It’s possible Miami could see a record low Sunday morning when a frigid Arctic air mass seeps into South Florida, bringing gusty winds that will make it feel like it’s in the upper 20s, forecasters said.
The official forecast low for Key Biscayne is 39, two degrees warmer than the 37 degrees predicted for Miami International Airport, said Robert Garcia, senior meteorologist at the National Weather Service.
“Temperatures will nosedive after sunset Saturday,” he said. “The really large concern for Key Biscayne will be the wind chill threat.” Winds are forecast at 22 miles-per-hour Saturday night, with gusts as high as 29.
He said residents should think about bringing sensitive plants indoors, and to be careful about pets. But he said there’s little chance of freezing conditions, as are posted for upstate counties.
And of course, there is the likelihood that iguanas will drop from trees because of the cold.
The record low in Miami for Jan. 30 is 38 degrees, set in 1940. It wouldn’t take much for that record to be broken.
But what’s more interesting about the cold snap to meteorologist Brian McNoldy at the University of Miami’s Rosenstiel School isn’t the cold itself — it’s that it doesn’t happen more often.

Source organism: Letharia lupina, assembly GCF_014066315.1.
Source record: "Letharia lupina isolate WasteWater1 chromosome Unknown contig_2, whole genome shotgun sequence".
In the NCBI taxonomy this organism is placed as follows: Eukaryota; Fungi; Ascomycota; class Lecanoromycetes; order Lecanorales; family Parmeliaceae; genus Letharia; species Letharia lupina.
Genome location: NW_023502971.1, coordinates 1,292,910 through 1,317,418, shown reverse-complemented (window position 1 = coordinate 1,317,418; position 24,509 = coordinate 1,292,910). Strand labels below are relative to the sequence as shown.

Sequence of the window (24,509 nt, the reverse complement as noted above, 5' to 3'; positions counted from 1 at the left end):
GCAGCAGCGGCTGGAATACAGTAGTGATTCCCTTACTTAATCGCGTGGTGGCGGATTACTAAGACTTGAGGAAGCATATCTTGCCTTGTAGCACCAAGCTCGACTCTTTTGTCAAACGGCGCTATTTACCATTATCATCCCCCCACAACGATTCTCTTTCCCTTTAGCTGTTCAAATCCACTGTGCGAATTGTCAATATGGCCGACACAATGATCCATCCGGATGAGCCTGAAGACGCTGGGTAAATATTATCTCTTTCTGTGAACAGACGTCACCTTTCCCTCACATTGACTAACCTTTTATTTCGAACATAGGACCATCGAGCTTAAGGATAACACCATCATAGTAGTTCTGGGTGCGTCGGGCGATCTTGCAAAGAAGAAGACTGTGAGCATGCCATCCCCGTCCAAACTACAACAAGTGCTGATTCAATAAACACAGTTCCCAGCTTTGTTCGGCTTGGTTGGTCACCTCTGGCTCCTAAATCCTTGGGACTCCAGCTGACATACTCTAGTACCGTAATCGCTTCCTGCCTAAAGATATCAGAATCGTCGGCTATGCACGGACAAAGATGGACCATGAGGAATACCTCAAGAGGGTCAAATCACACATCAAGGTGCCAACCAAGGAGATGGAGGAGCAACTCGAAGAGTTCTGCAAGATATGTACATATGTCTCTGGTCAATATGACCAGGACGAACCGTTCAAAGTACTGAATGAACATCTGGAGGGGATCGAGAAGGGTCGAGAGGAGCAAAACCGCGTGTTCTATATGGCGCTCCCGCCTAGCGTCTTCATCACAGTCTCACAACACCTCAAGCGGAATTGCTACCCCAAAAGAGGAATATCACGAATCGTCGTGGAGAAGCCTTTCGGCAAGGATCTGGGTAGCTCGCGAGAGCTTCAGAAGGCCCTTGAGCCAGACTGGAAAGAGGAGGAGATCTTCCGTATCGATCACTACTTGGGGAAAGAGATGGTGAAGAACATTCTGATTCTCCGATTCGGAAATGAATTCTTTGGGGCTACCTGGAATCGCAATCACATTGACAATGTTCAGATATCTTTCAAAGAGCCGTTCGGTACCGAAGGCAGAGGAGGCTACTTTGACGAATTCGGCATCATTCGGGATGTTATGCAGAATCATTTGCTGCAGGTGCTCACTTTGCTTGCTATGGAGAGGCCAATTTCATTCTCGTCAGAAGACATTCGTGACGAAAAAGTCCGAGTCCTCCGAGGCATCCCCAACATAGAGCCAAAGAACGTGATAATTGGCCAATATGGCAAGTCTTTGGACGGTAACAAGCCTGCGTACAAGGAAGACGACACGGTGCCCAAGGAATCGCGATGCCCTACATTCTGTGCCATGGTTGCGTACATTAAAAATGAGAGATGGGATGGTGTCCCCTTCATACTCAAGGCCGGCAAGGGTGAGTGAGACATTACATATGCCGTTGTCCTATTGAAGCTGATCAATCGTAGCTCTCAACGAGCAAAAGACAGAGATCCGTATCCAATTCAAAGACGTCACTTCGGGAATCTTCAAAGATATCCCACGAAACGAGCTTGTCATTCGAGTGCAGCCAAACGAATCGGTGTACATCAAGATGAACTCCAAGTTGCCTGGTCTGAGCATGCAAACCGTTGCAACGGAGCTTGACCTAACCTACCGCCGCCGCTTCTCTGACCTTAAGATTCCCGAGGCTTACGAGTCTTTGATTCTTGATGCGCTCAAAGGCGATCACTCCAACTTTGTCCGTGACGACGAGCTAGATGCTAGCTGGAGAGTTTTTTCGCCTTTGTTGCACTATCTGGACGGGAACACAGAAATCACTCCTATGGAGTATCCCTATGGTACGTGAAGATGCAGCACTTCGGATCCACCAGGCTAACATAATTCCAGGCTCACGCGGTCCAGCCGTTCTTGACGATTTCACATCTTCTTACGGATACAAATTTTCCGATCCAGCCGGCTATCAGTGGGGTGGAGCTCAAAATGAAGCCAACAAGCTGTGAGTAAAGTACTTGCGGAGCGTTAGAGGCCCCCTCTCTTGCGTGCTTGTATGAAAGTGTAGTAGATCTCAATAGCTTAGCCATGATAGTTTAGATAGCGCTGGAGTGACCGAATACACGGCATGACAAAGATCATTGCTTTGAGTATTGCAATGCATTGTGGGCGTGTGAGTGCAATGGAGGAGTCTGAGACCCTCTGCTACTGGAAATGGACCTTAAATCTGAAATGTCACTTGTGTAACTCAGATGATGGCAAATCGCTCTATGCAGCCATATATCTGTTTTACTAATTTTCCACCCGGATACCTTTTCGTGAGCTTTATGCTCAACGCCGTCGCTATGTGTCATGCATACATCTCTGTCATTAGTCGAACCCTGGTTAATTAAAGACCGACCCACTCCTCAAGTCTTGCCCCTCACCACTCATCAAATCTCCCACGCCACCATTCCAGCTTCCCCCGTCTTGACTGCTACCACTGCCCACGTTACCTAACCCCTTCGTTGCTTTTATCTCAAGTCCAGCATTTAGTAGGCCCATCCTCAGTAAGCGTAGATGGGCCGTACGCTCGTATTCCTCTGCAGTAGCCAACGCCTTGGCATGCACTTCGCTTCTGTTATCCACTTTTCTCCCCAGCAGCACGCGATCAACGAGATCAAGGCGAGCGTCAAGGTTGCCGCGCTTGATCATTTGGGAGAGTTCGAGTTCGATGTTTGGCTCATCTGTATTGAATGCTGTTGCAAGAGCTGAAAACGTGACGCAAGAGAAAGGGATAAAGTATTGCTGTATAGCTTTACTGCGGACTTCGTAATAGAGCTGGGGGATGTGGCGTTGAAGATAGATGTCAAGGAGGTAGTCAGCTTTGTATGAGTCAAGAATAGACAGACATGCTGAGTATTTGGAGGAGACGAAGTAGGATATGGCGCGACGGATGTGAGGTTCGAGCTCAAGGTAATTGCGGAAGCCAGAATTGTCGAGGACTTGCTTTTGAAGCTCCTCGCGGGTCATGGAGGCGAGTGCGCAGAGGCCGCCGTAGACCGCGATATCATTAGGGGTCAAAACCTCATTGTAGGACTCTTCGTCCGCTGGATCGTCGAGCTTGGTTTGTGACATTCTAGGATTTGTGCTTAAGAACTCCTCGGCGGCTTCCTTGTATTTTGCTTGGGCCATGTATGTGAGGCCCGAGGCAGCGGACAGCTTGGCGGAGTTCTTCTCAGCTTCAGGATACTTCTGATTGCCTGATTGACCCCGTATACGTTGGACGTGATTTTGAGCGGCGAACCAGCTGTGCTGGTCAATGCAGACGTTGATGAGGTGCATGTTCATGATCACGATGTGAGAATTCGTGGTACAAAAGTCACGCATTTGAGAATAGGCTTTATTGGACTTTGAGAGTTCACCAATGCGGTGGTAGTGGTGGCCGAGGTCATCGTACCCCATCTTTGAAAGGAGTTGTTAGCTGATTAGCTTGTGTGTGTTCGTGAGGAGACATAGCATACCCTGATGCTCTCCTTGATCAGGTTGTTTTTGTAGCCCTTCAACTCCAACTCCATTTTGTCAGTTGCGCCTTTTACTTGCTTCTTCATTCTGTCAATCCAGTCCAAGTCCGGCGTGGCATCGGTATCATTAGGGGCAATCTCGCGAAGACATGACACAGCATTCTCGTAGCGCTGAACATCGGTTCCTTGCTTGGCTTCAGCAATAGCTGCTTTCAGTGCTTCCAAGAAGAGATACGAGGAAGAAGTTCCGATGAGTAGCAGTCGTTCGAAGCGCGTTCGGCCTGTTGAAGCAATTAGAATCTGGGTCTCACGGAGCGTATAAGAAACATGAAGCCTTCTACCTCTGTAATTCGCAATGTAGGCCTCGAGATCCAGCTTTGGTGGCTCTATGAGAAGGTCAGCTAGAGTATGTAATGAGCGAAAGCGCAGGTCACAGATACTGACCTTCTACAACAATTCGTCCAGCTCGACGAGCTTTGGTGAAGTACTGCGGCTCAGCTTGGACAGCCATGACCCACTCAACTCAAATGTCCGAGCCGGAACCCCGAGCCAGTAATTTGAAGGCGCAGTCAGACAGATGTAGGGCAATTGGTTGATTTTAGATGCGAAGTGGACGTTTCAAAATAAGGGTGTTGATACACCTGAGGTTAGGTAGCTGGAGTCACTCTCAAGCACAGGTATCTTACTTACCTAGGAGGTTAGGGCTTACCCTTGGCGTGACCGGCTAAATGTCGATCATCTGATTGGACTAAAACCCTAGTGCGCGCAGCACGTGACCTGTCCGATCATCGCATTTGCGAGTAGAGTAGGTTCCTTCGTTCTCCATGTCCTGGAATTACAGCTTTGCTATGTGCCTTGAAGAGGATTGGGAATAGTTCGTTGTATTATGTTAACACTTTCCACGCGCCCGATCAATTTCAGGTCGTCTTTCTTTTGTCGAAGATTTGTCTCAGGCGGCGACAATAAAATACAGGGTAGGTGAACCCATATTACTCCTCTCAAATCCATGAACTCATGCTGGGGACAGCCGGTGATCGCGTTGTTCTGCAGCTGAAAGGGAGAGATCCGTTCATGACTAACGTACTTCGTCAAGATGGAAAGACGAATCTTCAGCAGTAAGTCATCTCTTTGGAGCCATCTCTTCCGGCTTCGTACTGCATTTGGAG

“It used to be fairly common for Miami to get into the 30s each winter, multiple times. Since 2010, it has not happened once,” he said. “What used to be a fairly regular occurrence is now becoming exceptionally rare.”
He said that sometimes, people don’t understand that climate change doesn’t make cold weather impossible – it just makes it happen less often.
Another cold night is expected Sunday night into Monday, forecasters said, with temperatures only coming up slightly.
Tony Winton is the editor-in-chief of the Key Biscayne Independent and president of Miami Fourth Estate, Inc. He worked previously at The Associated Press for three decades winning multiple Edward R. Murrow awards. He was president of the News Media Guild, a journalism union, for 10 years. Born in Chicago, he is a graduate of Columbia University. His interests are photography and technology, sailing, cooking, and science fiction.